display | more...
... for the Navy. That was fun, but not fun enough.

That is the problem. It's never fun enough, no matter what you do.

In math they taught you calculus, but skipped the details. Boy, that took years to learn. In physics you learned about the kinetic theory of gases, but not about atoms. So you take physics of atoms, but you need to learn quantum mechanics. So you learn QM but you have to learn about relativistic quantum mechanics to really learn how inner electrons work. But they don't really work that way, so you learn about QED in your spare time. Then you learn that the proton isn't indivisible. Neither is the neutron. All the pions and kaons and assorted mesons are composite particles. So you start down the QCD rabbithole.

In engineering you learn about logic gates and boolean logic. But you wonder how logic gates work inside, and you learn transistor design. Then you put them all together to make microprocessors. But you really want to know about solid state physics, so you can understand FETs and BJTs and MOS and DRAM. You manage to avoid the whole computer architecture trap. But still you wonder... about electromagnetics. And you need a little Fourier and Laplace and z transforms for background. And vector calculus to help you learn Maxwell's Equations. Far field equations are wonderful, but you worry about when an electromagnetic field gives up and becomes a single photon. You learn how radios work. You learn about signal detection, and probability theory, and CDMA, and MUFs and LUFs and UMP detectors and Cramer-Rao bounds and Rayleigh scattering and Fresnel zones and tricks of the trade like sqrt(h) and linearizing amplifiers. There is no end, no end. There is only one more design.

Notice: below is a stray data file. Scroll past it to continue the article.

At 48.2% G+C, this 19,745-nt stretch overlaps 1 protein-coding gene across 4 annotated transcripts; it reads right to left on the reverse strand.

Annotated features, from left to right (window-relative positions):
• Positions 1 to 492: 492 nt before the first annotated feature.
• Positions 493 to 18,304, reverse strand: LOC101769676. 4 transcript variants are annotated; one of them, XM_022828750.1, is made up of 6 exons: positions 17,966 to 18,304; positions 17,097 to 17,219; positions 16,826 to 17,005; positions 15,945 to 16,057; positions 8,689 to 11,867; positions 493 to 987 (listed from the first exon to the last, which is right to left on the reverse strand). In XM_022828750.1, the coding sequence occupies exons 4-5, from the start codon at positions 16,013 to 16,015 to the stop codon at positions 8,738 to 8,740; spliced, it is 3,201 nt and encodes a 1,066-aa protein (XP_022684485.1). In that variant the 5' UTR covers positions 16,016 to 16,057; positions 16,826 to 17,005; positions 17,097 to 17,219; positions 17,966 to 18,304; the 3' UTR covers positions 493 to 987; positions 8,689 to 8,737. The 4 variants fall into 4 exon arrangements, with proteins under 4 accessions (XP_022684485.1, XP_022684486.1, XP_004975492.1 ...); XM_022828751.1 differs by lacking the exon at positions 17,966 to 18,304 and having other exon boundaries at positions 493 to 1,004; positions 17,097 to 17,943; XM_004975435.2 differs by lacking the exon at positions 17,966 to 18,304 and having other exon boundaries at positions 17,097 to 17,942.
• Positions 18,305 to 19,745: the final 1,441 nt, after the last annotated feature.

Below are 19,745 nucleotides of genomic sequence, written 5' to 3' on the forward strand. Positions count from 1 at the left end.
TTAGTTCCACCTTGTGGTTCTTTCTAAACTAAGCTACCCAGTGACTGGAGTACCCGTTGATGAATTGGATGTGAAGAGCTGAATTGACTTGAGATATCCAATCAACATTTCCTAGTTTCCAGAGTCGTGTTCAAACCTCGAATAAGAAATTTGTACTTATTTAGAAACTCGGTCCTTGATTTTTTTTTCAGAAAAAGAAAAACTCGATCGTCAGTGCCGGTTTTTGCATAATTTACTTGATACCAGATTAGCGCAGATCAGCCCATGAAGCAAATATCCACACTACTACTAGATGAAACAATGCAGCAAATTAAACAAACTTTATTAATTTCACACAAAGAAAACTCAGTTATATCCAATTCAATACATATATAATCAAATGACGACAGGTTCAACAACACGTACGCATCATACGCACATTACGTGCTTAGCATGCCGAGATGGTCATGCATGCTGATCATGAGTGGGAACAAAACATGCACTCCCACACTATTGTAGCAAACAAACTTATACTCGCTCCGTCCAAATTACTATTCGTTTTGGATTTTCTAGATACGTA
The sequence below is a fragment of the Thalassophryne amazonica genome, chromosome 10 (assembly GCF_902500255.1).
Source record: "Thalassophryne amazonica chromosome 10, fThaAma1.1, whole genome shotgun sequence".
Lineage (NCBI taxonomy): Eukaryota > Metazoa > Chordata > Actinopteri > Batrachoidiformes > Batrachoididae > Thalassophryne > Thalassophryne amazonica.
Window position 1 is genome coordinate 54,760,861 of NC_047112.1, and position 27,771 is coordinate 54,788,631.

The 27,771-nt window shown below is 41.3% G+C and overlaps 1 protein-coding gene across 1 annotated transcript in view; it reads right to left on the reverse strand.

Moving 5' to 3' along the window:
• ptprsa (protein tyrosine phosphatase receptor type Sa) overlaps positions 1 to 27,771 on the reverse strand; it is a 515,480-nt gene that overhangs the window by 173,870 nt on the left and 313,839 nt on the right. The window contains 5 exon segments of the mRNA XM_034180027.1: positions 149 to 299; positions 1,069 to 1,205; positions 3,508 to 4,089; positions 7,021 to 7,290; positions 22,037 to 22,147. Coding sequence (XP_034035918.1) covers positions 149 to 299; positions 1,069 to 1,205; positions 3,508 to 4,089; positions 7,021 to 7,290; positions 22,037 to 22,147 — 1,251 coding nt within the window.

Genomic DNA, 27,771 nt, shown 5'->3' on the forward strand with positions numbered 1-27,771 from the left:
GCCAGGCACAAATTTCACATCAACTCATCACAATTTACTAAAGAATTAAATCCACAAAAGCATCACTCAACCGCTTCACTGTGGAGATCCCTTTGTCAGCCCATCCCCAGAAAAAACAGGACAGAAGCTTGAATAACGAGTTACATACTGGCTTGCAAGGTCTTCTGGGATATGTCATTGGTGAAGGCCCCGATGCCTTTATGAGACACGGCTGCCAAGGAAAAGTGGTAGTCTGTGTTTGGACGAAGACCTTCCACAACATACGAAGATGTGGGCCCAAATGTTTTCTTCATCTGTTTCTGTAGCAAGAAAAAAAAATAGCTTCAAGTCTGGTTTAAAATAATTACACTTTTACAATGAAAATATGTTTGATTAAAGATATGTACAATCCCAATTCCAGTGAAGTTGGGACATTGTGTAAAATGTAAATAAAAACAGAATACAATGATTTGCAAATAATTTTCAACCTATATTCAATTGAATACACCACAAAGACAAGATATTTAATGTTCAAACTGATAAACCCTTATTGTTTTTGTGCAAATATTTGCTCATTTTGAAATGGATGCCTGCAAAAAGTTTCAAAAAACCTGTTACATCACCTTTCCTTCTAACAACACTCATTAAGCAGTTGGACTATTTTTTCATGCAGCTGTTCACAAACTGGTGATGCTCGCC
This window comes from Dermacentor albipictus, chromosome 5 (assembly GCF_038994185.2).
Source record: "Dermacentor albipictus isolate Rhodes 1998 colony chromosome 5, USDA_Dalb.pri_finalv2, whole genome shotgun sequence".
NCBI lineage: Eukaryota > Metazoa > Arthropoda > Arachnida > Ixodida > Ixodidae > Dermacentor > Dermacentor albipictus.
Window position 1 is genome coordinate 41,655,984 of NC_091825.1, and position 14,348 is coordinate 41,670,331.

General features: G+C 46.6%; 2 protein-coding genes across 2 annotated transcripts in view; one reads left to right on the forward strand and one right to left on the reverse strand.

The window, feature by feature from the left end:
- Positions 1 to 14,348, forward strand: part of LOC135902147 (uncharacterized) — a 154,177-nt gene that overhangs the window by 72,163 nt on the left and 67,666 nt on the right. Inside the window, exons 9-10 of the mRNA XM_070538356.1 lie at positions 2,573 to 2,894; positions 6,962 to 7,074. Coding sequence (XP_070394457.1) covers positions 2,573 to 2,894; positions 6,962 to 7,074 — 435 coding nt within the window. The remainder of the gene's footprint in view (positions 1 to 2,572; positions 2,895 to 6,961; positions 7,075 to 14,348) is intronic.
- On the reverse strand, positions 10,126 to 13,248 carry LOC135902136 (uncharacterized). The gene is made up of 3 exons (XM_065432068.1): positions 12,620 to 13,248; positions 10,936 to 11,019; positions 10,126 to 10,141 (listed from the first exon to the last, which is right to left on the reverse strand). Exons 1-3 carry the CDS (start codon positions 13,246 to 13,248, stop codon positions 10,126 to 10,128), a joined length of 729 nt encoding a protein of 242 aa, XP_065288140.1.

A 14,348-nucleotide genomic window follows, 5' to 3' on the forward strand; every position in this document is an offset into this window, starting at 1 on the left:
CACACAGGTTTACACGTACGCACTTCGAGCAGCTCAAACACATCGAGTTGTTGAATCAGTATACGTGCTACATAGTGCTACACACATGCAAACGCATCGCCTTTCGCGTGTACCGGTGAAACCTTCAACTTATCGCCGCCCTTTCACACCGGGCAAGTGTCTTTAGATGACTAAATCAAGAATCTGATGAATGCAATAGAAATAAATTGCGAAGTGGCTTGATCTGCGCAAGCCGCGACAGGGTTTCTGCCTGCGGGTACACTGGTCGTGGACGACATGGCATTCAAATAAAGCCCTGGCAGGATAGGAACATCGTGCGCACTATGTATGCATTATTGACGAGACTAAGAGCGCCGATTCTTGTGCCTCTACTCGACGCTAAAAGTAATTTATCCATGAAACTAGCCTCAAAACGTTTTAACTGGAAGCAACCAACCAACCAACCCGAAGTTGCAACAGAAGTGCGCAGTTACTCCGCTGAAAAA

So you are in the middle of the lab at two in the morning. All is quiet and all is dark, except the waveform generator fans, the power supplies, the spectrum analyzers, the logic probes, the glowing LEDs, the warm breadboards toggling at megahertz rates. You look around at all this stuff that took a team of twenty two years to design. Next year it'll be in shake and bake, and a year after that it'll be in space.

All has come to this. This, this feeling, this moment. Is this all there is? Is this all? Is mastery of arcana the culmination of a life of learning?

I turned and walked out. And never went back.

Log in or register to write something here or to contact authors.